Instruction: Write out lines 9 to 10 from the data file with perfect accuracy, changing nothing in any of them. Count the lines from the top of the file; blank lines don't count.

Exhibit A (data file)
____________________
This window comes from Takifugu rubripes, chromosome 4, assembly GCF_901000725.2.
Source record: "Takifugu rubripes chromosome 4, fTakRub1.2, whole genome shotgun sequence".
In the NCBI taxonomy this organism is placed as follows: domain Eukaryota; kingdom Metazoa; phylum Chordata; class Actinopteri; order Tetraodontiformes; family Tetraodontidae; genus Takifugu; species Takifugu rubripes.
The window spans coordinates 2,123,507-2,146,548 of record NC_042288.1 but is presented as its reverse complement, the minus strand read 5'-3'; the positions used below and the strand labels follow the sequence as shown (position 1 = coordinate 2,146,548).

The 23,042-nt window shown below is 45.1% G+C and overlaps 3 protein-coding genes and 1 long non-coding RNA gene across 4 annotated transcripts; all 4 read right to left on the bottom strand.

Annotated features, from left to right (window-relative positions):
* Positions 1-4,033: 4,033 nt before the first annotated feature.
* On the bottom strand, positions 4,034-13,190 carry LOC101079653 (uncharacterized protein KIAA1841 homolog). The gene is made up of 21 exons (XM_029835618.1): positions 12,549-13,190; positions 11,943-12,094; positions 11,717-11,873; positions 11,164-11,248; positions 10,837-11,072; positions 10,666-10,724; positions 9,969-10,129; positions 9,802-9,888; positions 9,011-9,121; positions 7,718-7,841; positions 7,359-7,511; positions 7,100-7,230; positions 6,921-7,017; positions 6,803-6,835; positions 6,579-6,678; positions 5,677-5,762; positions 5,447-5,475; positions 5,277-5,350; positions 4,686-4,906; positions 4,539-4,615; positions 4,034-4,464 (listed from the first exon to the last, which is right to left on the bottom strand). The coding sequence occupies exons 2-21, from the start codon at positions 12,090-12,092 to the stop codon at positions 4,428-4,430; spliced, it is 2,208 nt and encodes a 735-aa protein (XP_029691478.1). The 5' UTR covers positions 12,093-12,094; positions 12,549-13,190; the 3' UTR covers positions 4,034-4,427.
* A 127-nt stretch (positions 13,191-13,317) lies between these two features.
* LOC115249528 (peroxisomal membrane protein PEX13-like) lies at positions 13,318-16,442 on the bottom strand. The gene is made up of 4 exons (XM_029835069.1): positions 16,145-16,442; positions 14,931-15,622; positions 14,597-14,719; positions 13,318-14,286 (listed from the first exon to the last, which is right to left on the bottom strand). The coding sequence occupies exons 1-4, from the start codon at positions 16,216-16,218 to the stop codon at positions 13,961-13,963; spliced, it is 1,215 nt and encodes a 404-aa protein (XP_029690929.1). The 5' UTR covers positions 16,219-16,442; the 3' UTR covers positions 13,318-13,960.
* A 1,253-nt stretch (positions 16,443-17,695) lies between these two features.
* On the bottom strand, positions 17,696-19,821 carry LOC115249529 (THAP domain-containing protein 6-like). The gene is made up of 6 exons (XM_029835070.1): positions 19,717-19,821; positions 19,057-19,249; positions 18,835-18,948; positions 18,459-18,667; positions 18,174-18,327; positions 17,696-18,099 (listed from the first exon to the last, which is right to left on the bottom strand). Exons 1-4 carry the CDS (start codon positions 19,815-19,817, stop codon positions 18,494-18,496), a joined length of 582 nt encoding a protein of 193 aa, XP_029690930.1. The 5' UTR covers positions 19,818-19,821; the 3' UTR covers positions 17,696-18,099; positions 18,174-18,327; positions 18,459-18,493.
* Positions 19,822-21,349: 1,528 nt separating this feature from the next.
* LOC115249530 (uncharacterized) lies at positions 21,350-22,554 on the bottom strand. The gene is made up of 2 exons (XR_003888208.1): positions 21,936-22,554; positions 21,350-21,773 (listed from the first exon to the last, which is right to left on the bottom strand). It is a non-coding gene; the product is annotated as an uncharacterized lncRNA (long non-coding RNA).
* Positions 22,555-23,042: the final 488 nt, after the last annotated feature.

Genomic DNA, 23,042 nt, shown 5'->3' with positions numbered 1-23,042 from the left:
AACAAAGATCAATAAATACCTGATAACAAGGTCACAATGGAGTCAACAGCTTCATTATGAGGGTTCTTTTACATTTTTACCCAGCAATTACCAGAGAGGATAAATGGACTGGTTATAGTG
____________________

* A 127-nt stretch (positions 13,191-13,317) lies between these two features.
* LOC115249528 (peroxisomal membrane protein PEX13-like) lies at positions 13,318-16,442 on the bottom strand. The gene is made up of 4 exons (XM_029835069.1): positions 16,145-16,442; positions 14,931-15,622; positions 14,597-14,719; positions 13,318-14,286 (listed from the first exon to the last, which is right to left on the bottom strand). The coding sequence occupies exons 1-4, from the start codon at positions 16,216-16,218 to the stop codon at positions 13,961-13,963; spliced, it is 1,215 nt and encodes a 404-aa protein (XP_029690929.1). The 5' UTR covers positions 16,219-16,442; the 3' UTR covers positions 13,318-13,960.